DFLers won some concessions for money to plan passenger rail and operate outstate transit.
Moving to cut Metro Transit costs, the Minnesota Senate on Monday passed a transportation spending bill that opponents warned will lead to service cuts or fare increases.
The measure, approved 38-25, reduces spending on Twin Cities bus and rail operations by $32 million over two years.
The reduction by the GOP-led Senate is less severe than cuts favored by Republicans in a bill that passed the Minnesota House. The two bills will be reconciled in conference committees.
Gov. Mark Dayton's administration has criticized both bills, which differ sharply from his recommendations.
DFLers won some concessions by restoring most of the funds for planning passenger rail that had been targeted for cuts. They also amended the bill to reduce funding for some suburban bus operations to avert $8 million in planned cuts to outstate transit.
The cuts to Twin Cities transit would affect funding from the Metropolitan Council, which oversees bus and rail transit. The transportation bill directs the agency to tap programs fostering low- and moderate-income housing and to buy right-of-way if it needs more money for mass transit.
"What we attempted to do is to give the Metropolitan Council ... the tools in the toolbox to best use their discretion in dealing with this reduction," said Sen. Joe Gimse, R-Willmar, sponsor of the bill. "We need to make these reductions."
The House version of the transportation bill also instructs the Met Council to rely on money from housing programs if needed to run transit.
The House called for $130 million in general fund cuts to the Met Council's transit program -- four times what the Senate seeks. The House also called for a $7.6 million reduction for outstate bus services.
The Senate bill had envisioned an $8 million cut in outstate transit spending. But DFLers gained enough Republican support to reduce funding by that amount to some suburban bus agencies so that the money could be used for outstate transit.
Sen. Kathy Sheran, DFL-Mankato, pushed for that amendment, arguing that the suburban bus agencies had excessive reserves. She referenced a Legislative Auditor's report that showed four of six suburban bus operations had reserves equal to or greater than their operating expenses. She said the reserves "far exceed" recommended levels.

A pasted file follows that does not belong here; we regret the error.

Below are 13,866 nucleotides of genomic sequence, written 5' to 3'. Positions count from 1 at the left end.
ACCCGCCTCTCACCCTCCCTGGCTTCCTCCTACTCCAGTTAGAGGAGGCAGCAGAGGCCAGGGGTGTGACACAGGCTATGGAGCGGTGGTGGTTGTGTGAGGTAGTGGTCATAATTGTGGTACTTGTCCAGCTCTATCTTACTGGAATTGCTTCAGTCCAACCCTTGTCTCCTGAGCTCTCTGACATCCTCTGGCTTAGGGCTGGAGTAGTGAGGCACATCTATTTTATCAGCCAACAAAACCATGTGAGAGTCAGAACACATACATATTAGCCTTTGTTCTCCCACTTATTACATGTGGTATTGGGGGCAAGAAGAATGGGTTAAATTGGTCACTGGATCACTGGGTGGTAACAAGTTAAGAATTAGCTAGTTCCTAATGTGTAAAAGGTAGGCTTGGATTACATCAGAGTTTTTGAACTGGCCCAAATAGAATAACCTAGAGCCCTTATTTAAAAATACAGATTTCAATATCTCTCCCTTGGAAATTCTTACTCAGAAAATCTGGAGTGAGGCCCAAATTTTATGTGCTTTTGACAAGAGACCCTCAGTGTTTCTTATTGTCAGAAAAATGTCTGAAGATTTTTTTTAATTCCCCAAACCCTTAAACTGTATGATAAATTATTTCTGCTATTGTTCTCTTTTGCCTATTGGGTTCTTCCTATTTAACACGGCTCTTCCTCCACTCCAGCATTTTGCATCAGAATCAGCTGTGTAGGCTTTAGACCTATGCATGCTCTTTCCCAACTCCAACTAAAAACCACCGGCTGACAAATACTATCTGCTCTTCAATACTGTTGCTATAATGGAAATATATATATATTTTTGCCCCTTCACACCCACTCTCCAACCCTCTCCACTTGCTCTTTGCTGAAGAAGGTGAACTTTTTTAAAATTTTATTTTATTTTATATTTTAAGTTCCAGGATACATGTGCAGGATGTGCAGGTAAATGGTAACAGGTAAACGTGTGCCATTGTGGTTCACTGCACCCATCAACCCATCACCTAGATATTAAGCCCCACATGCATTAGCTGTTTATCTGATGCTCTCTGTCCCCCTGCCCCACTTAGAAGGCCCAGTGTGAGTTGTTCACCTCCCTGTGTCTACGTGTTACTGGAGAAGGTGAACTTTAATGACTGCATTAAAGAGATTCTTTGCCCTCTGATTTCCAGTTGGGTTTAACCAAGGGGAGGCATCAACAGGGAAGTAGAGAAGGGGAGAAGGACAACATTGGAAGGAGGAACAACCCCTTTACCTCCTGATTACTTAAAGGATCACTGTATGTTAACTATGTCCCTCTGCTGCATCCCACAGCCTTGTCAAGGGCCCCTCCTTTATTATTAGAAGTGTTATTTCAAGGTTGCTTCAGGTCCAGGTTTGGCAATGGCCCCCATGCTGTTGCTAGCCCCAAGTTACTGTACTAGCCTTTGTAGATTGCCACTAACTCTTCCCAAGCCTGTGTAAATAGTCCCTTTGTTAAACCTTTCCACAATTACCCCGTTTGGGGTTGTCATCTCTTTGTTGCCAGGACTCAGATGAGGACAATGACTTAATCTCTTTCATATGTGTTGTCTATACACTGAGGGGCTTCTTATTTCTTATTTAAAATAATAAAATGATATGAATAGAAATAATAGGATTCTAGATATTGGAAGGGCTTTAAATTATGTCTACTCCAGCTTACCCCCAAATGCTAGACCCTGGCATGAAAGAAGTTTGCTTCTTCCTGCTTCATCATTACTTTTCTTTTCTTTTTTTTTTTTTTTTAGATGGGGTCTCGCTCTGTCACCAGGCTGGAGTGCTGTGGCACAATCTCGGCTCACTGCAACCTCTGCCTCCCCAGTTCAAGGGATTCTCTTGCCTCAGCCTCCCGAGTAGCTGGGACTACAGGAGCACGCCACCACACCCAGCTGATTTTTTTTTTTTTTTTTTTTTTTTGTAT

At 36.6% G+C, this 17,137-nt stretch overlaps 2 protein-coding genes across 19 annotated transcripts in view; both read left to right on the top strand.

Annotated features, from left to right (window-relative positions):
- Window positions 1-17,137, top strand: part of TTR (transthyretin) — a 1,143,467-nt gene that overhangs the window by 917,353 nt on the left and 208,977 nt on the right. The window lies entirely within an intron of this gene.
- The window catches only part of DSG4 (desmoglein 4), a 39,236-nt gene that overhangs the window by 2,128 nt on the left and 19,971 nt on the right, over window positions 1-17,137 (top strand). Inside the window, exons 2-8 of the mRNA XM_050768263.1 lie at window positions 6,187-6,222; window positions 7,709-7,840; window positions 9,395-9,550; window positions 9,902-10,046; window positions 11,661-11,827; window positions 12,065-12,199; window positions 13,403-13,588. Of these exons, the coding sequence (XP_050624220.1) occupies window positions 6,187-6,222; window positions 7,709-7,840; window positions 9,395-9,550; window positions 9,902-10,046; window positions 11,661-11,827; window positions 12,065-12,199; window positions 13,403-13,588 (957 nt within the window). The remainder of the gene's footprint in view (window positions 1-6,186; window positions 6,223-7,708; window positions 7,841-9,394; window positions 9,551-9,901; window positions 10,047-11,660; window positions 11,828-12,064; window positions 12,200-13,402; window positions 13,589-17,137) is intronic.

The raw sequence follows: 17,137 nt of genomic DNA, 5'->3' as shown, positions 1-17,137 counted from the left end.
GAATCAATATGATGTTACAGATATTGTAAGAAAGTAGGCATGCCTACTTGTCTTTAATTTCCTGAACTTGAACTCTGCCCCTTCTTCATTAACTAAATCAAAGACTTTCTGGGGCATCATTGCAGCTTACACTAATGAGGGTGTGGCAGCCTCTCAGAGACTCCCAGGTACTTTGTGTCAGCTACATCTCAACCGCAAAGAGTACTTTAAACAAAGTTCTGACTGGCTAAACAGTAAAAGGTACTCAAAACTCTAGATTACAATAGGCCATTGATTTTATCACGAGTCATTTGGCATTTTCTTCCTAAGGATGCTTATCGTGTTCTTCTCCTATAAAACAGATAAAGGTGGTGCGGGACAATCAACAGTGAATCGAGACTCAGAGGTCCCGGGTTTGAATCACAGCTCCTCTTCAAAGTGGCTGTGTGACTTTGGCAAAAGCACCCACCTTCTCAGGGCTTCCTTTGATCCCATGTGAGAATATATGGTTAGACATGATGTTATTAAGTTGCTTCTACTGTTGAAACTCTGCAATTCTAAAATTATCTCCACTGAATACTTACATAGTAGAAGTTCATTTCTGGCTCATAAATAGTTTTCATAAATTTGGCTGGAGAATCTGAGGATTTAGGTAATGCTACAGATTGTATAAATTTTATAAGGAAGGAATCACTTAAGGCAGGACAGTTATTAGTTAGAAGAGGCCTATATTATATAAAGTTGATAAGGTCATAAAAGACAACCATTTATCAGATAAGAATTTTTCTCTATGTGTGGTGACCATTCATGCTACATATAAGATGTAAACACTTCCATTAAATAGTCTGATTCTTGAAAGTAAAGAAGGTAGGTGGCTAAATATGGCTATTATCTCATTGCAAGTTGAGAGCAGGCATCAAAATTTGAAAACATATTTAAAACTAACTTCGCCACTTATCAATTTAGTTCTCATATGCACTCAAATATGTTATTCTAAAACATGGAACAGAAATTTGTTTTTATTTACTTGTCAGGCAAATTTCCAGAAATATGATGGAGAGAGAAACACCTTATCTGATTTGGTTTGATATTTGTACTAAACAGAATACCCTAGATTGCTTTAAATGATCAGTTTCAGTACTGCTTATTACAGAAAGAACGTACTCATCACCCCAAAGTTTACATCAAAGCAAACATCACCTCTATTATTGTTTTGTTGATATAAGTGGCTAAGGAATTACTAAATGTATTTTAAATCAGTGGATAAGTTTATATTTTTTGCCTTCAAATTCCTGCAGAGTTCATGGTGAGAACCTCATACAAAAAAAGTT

"It's extra money that can be used to assist the rural part of the state," Sheran said.
Seven Republicans joined DFLers in passing the amendment.
The Senate also amended its bill to restore $600,000 of $1 million in funding for the state's passenger rail office, which makes long-range plans for rail service. Sen. Roger Reinert, DFL-Duluth, told colleagues the funding was necessary for Minnesota to compete with dozens of other states for federal passenger rail funding.
"We're sort of at the back of the pack," Reinert said.
Nine Republicans joined DFLers in voting for the passenger rail funding.
Met Council chair Susan Haigh, in a letter to Gimse, said the bill would result in "service reductions, route eliminations and fare increases," adding, "These measures would hurt most those who depend on transit the most and have the least ability to pay."
The Senate bill lacks a provision in the House measure that would allow earmarking some special metro transit sales tax revenue to operate existing bus routes rather than light-rail, commuter rail and bus rapid transit. The sales tax money currently is designated for new transit development.
The Senate on Monday rejected a proposal to end the transit sales tax after outstanding obligations are paid.
Pat Doyle • 612-673-4504